• 3. tempted to carry anyone who is not up to the job – this can be highly demotivating for the rest of the team. 7. Keep things fresh As obvious as it may sound, the key to motivation is to keep things fresh. Any job, however much you enjoy it, can become monotonous. This is even more true for the call centre environment. 8. Small ‘quick fix’ prizes Monthly bonuses and incentive schemes are always useful, but what will keep them motivated throughout the month is the small „quick fix‟ stuff, the here and now, if you like. The little prizes they can take away with them as soon as they win them (or hit target). Incentive schemes that work Fifteen great ways to improve your incentive programmes 9. Training is always good, it keeps people up to date and focused on the job Regular, effective and relevant training is massively important and a great motivator. If you want them to perform properly and consistently then you have to give them the tools to do so. Training is always good, it keeps people up to date and focused on the job at hand, it keeps their skills at the forefront and it will show them that management are obviously concerned with how well they do their job, etc. If they are given good quality training that covers the topics and issues they are faced with then they will respond and to a certain extent motivate themselves to stick with what they learn. What‟s the best way to deliver agent training?
  • 4. 10. Offer a nice clean working environment You need to make sure that the environment they are working in is conducive to good performance. Everyone likes to work somewhere nice, clean carpets, working computers and phones, a couple of nice plants. Consider this, which team do you think would give the best performance, the one who works in a scruffy office where the equipment only works half of the time and the managers never offer any support, or the team that works in a clean, friendly office where everything works properly and managers spend their day patting you on the back? I appreciate that I‟ve given an extreme example but the fact remains that if your call centre is clean and welcoming then your team will want to be there and motivation is much easier to come by. Six clever ways to design your call centre 11. We all like to be rewarded or praised for doing it well A good reward scheme is a great motivator, especially if your team are conducting outbound calls. Human nature dictates that no matter what job we do we all like to be rewarded or praised for doing it well. Sales people live by that, generally because the better they do the more money they get.What you have to do is have more than one programme running at any given time – immediate, daily, weekly, monthly – it doesn‟t really matter what timescales are involved – the key is to run a programme that suits all members of the team. Basically, the thing that might motivate the top sales person won‟t necessarily work with an average performer and vice versa. So if you have different options then you should be able to give all of them something to aim for. Articles about staff recognition 12. Use both sides of the brain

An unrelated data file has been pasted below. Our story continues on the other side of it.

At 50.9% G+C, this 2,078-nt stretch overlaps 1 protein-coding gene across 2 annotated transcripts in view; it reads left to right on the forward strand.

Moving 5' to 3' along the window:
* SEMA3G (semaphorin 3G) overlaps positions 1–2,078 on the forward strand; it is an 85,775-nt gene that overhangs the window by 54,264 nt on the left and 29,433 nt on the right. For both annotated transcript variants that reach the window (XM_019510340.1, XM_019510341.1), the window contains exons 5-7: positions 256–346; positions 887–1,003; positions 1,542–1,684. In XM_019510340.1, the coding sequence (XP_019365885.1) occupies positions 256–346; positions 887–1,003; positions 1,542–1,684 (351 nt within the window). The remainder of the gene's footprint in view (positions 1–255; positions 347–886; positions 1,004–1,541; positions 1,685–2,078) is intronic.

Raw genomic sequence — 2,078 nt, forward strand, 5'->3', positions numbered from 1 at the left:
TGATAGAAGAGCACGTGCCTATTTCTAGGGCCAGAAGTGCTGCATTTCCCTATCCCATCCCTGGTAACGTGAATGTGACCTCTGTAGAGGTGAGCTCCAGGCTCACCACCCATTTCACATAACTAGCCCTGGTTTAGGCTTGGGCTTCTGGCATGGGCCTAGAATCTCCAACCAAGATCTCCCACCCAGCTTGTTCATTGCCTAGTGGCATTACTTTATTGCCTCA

• 5. We support people by using the NBI Brain Profile. Through listening to callers‟ word patterns (usually borrowers) you can establish how best to deal with them, e.g. if a caller wants to tell you their story it probably means they are more of a right-brain thinker. This is important for them to know you understand their situation and if later in the call you want to obtain a commitment from them this will increase your probability of success. 13. Listening to your team We have found that the simple yet very effective “secret” to motivating a call centre team effectively comes through how one views motivation. We run with the premise that it is impossible to impose motivation upon people, you need to create an environment within which they can (and will) motivate themselves. This environment comes through really listening to your team, and understanding the call centre from their perspective. You do not need to agree with everything they are thinking but you do need to understand why they feel this way. Understand what problems/worries they are encountering, what opportunities they see, what is important to them. Top customer service strategies – No.5 Listen to your customers and staff 14. What does success look like? One area (often overlooked) is providing absolute clarity in “what success looks like” – all employees must be able to understand their goals and determine whether or not they are achieving these goals. 15. Positive immediate consequences Rewards that come at the end of the period are too late to produce ongoing change. “Well done” at the end of the week has a short-term impact. Sustained change in behaviour comes when agents are told right through their shift … every minute of the day … precisely how they are performing and being rewarded for that performance. When they see the positive and immediate consequences of what they do, the do it better; faster; more often.